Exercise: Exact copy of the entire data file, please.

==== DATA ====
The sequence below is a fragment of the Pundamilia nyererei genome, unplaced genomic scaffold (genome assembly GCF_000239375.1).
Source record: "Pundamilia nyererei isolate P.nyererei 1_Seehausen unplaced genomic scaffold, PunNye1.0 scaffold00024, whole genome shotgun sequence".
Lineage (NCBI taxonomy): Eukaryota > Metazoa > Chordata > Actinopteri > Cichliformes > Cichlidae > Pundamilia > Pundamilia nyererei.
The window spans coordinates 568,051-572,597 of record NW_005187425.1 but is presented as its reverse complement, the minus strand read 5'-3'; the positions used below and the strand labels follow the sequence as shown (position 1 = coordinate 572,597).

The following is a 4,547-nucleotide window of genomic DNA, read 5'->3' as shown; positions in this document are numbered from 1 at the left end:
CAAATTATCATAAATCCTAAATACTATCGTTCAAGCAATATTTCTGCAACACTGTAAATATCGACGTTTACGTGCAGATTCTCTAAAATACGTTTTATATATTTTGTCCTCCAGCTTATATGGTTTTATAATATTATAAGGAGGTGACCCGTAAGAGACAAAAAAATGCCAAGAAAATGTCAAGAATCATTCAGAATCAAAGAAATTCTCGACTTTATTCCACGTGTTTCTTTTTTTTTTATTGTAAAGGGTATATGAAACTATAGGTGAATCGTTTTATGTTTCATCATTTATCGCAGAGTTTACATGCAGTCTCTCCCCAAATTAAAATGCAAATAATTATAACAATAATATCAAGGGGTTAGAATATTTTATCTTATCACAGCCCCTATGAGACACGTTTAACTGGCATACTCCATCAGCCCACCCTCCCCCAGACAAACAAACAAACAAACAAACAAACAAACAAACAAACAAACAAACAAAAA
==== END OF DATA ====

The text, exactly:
The sequence below is a fragment of the Pundamilia nyererei genome, unplaced genomic scaffold (genome assembly GCF_000239375.1).
Source record: "Pundamilia nyererei isolate P.nyererei 1_Seehausen unplaced genomic scaffold, PunNye1.0 scaffold00024, whole genome shotgun sequence".
Lineage (NCBI taxonomy): Eukaryota > Metazoa > Chordata > Actinopteri > Cichliformes > Cichlidae > Pundamilia > Pundamilia nyererei.
The window spans coordinates 568,051-572,597 of record NW_005187425.1 but is presented as its reverse complement, the minus strand read 5'-3'; the positions used below and the strand labels follow the sequence as shown (position 1 = coordinate 572,597).

The following is a 4,547-nucleotide window of genomic DNA, read 5'->3' as shown; positions in this document are numbered from 1 at the left end:
CAAATTATCATAAATCCTAAATACTATCGTTCAAGCAATATTTCTGCAACACTGTAAATATCGACGTTTACGTGCAGATTCTCTAAAATACGTTTTATATATTTTGTCCTCCAGCTTATATGGTTTTATAATATTATAAGGAGGTGACCCGTAAGAGACAAAAAAATGCCAAGAAAATGTCAAGAATCATTCAGAATCAAAGAAATTCTCGACTTTATTCCACGTGTTTCTTTTTTTTTTATTGTAAAGGGTATATGAAACTATAGGTGAATCGTTTTATGTTTCATCATTTATCGCAGAGTTTACATGCAGTCTCTCCCCAAATTAAAATGCAAATAATTATAACAATAATATCAAGGGGTTAGAATATTTTATCTTATCACAGCCCCTATGAGACACGTTTAACTGGCATACTCCATCAGCCCACCCTCCCCCAGACAAACAAACAAACAAACAAACAAACAAACAAACAAACAAACAAACAAAAA